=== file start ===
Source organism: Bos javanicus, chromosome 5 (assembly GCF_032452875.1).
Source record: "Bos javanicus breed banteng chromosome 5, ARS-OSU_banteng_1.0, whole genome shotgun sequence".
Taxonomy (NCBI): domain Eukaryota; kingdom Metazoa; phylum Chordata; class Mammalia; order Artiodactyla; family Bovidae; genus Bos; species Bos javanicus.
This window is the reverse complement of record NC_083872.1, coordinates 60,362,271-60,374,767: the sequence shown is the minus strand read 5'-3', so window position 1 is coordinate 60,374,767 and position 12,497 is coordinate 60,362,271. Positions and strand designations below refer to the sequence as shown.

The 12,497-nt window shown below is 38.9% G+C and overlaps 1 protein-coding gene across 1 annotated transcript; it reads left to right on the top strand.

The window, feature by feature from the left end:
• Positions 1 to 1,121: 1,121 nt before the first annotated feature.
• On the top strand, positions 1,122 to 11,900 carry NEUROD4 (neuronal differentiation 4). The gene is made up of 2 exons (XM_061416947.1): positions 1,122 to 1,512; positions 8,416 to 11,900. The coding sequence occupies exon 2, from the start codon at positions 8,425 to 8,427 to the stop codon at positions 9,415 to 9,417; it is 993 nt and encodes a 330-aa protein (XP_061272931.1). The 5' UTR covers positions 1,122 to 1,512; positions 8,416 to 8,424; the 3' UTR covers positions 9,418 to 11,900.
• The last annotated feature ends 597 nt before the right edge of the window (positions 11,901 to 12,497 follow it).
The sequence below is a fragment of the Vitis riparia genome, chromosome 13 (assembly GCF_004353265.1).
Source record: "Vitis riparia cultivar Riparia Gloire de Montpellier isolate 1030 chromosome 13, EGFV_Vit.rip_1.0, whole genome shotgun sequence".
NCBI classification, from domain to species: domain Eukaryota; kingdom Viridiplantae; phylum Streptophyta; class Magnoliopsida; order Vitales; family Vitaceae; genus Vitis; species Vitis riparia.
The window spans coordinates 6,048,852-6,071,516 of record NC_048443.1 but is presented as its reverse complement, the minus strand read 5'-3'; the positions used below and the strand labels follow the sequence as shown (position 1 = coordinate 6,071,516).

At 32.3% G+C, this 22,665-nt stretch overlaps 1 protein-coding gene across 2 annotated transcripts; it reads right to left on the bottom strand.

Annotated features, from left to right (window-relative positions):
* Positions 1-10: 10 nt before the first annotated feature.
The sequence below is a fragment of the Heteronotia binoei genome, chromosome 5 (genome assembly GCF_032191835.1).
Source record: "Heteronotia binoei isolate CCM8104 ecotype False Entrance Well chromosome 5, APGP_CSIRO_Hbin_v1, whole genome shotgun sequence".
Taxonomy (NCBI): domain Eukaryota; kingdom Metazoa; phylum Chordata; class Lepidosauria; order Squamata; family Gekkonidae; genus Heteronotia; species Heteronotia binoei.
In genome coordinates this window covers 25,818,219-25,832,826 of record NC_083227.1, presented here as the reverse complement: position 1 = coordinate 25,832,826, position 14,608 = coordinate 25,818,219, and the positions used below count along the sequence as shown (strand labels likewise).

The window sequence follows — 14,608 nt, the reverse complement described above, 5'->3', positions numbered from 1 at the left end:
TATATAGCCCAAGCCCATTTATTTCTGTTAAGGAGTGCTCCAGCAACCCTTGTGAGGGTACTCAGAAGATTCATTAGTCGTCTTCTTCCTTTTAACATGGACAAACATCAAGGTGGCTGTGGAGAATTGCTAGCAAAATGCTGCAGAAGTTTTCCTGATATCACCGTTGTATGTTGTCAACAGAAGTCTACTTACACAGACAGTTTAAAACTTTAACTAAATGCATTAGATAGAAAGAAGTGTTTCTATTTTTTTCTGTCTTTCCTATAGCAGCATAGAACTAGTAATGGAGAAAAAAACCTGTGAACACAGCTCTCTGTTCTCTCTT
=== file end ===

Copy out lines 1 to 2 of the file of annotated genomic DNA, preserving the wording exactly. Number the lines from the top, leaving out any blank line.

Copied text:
Source organism: Bos javanicus, chromosome 5 (assembly GCF_032452875.1).
Source record: "Bos javanicus breed banteng chromosome 5, ARS-OSU_banteng_1.0, whole genome shotgun sequence".